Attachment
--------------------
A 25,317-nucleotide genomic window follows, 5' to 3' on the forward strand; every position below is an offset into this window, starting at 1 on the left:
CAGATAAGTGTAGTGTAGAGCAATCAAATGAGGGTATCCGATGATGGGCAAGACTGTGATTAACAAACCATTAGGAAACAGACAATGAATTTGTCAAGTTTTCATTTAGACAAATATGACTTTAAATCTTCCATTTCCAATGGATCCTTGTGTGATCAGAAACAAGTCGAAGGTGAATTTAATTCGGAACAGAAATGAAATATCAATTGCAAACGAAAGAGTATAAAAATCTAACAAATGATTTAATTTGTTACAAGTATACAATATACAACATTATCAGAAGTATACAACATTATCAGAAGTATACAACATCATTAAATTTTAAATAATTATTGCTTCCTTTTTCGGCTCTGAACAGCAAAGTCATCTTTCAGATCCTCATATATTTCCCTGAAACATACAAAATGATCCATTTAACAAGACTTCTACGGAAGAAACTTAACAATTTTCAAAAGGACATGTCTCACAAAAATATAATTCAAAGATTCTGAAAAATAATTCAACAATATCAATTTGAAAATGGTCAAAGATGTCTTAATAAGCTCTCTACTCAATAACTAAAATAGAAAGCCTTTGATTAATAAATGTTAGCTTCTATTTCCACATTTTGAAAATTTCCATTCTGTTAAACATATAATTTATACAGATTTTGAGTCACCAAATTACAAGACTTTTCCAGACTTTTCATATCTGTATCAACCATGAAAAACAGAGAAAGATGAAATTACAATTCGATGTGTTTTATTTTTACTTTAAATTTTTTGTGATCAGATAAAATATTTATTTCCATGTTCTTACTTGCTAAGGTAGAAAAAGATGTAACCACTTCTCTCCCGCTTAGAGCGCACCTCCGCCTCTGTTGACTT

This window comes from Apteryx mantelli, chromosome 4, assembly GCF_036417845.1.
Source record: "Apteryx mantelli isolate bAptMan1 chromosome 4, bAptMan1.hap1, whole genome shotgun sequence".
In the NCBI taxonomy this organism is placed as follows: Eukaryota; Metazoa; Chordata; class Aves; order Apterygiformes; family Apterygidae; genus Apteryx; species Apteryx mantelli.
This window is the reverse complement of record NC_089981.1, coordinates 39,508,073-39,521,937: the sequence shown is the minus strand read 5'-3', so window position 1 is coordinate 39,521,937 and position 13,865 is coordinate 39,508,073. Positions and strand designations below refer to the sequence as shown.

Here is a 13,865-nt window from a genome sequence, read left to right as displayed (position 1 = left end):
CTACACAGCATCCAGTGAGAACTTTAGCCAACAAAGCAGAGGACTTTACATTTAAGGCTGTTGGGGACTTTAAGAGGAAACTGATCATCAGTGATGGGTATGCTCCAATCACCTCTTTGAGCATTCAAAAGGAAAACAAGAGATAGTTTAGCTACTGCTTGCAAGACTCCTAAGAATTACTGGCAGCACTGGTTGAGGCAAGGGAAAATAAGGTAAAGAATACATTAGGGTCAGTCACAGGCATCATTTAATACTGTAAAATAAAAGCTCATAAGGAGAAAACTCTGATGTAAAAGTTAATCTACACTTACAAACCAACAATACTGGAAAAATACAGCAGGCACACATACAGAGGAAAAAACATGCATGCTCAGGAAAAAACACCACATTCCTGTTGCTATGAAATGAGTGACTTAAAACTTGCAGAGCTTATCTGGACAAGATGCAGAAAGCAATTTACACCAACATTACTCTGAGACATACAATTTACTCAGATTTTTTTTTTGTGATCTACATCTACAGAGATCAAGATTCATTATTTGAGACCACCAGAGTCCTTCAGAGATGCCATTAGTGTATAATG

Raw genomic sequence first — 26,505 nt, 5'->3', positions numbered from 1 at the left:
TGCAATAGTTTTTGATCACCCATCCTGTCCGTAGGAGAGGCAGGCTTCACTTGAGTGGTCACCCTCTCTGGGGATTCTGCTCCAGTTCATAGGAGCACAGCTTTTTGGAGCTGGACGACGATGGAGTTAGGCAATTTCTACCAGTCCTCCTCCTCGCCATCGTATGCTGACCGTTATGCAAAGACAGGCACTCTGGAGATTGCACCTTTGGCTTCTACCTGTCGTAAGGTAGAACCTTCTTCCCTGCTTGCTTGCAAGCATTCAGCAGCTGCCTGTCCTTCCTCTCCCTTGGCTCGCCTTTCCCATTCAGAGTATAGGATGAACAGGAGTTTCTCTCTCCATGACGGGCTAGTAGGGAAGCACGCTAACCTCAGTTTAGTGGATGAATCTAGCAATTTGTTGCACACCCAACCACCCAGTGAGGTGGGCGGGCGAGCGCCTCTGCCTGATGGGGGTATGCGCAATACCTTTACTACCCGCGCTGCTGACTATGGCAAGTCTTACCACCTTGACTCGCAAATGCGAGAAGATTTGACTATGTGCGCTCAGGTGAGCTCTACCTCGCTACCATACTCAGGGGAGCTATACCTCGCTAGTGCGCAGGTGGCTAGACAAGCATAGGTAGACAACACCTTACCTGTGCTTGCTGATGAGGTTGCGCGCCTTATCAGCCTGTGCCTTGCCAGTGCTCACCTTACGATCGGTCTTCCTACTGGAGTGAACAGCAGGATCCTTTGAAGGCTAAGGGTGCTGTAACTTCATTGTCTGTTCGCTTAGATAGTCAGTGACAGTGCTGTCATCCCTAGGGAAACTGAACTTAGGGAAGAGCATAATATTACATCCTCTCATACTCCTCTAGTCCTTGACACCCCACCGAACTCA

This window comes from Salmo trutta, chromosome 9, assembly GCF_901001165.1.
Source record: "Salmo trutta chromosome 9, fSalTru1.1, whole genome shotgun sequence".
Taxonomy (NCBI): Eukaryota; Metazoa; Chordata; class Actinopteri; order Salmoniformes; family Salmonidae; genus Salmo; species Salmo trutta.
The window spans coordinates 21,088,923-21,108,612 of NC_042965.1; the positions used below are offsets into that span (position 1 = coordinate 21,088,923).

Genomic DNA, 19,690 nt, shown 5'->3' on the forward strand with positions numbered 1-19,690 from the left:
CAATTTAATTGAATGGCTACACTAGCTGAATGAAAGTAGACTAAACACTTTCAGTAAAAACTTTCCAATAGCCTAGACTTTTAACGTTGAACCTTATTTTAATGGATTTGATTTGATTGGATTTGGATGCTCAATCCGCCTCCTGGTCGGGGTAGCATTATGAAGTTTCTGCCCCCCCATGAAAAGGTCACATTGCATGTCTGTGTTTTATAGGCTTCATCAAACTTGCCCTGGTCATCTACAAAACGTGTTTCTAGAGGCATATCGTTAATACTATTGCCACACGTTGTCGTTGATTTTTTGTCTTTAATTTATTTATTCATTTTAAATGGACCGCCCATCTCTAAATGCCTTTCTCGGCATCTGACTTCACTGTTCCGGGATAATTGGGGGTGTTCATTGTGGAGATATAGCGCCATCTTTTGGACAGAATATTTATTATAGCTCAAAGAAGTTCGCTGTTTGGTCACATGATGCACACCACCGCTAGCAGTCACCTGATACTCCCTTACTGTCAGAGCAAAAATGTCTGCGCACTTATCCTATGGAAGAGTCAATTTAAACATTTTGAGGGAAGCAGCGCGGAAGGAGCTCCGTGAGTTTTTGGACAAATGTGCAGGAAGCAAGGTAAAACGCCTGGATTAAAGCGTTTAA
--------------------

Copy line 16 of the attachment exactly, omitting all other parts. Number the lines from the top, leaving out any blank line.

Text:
CAATTTAATTGAATGGCTACACTAGCTGAATGAAAGTAGACTAAACACTTTCAGTAAAAACTTTCCAATAGCCTAGACTTTTAACGTTGAACCTTATTTTAATGGATTTGATTTGATTGGATTTGGATGCTCAATCCGCCTCCTGGTCGGGGTAGCATTATGAAGTTTCTGCCCCCCCATGAAAAGGTCACATTGCATGTCTGTGTTTTATAGGCTTCATCAAACTTGCCCTGGTCATCTACAAAACGTGTTTCTAGAGGCATATCGTTAATACTATTGCCACACGTTGTCGTTGATTTTTTGTCTTTAATTTATTTATTCATTTTAAATGGACCGCCCATCTCTAAATGCCTTTCTCGGCATCTGACTTCACTGTTCCGGGATAATTGGGGGTGTTCATTGTGGAGATATAGCGCCATCTTTTGGACAGAATATTTATTATAGCTCAAAGAAGTTCGCTGTTTGGTCACATGATGCACACCACCGCTAGCAGTCACCTGATACTCCCTTACTGTCAGAGCAAAAATGTCTGCGCACTTATCCTATGGAAGAGTCAATTTAAACATTTTGAGGGAAGCAGCGCGGAAGGAGCTCCGTGAGTTTTTGGACAAATGTGCAGGAAGCAAGGTAAAACGCCTGGATTAAAGCGTTTAA